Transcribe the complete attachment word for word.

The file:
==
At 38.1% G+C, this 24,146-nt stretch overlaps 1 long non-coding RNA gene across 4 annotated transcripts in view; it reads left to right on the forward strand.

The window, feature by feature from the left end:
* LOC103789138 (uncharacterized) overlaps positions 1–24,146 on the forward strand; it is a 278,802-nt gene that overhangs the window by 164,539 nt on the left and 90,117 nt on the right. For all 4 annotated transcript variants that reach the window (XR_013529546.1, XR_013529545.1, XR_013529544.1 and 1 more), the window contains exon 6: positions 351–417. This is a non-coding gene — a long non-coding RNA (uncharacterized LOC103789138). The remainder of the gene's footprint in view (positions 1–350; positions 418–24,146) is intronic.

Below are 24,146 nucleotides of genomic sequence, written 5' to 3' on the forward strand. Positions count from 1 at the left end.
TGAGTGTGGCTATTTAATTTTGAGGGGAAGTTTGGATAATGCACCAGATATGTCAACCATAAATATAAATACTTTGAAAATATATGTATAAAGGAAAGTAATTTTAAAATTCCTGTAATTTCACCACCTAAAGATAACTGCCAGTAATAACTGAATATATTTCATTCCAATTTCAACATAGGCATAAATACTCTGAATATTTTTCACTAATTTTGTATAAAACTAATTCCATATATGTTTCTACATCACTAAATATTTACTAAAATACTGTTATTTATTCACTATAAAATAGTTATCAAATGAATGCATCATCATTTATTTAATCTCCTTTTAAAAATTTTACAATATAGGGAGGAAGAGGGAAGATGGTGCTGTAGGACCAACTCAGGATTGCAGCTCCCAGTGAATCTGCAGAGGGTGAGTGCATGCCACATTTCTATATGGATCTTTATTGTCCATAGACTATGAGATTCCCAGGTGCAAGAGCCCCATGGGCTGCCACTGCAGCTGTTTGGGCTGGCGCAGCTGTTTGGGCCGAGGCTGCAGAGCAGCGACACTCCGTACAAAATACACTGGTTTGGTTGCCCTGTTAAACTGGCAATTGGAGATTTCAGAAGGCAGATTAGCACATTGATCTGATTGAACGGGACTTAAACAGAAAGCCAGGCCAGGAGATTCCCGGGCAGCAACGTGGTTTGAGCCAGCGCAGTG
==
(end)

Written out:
At 38.1% G+C, this 24,146-nt stretch overlaps 1 long non-coding RNA gene across 4 annotated transcripts in view; it reads left to right on the forward strand.

The window, feature by feature from the left end:
* LOC103789138 (uncharacterized) overlaps positions 1–24,146 on the forward strand; it is a 278,802-nt gene that overhangs the window by 164,539 nt on the left and 90,117 nt on the right. For all 4 annotated transcript variants that reach the window (XR_013529546.1, XR_013529545.1, XR_013529544.1 and 1 more), the window contains exon 6: positions 351–417. This is a non-coding gene — a long non-coding RNA (uncharacterized LOC103789138). The remainder of the gene's footprint in view (positions 1–350; positions 418–24,146) is intronic.

Below are 24,146 nucleotides of genomic sequence, written 5' to 3' on the forward strand. Positions count from 1 at the left end.
TGAGTGTGGCTATTTAATTTTGAGGGGAAGTTTGGATAATGCACCAGATATGTCAACCATAAATATAAATACTTTGAAAATATATGTATAAAGGAAAGTAATTTTAAAATTCCTGTAATTTCACCACCTAAAGATAACTGCCAGTAATAACTGAATATATTTCATTCCAATTTCAACATAGGCATAAATACTCTGAATATTTTTCACTAATTTTGTATAAAACTAATTCCATATATGTTTCTACATCACTAAATATTTACTAAAATACTGTTATTTATTCACTATAAAATAGTTATCAAATGAATGCATCATCATTTATTTAATCTCCTTTTAAAAATTTTACAATATAGGGAGGAAGAGGGAAGATGGTGCTGTAGGACCAACTCAGGATTGCAGCTCCCAGTGAATCTGCAGAGGGTGAGTGCATGCCACATTTCTATATGGATCTTTATTGTCCATAGACTATGAGATTCCCAGGTGCAAGAGCCCCATGGGCTGCCACTGCAGCTGTTTGGGCTGGCGCAGCTGTTTGGGCCGAGGCTGCAGAGCAGCGACACTCCGTACAAAATACACTGGTTTGGTTGCCCTGTTAAACTGGCAATTGGAGATTTCAGAAGGCAGATTAGCACATTGATCTGATTGAACGGGACTTAAACAGAAAGCCAGGCCAGGAGATTCCCGGGCAGCAACGTGGTTTGAGCCAGCGCAGTG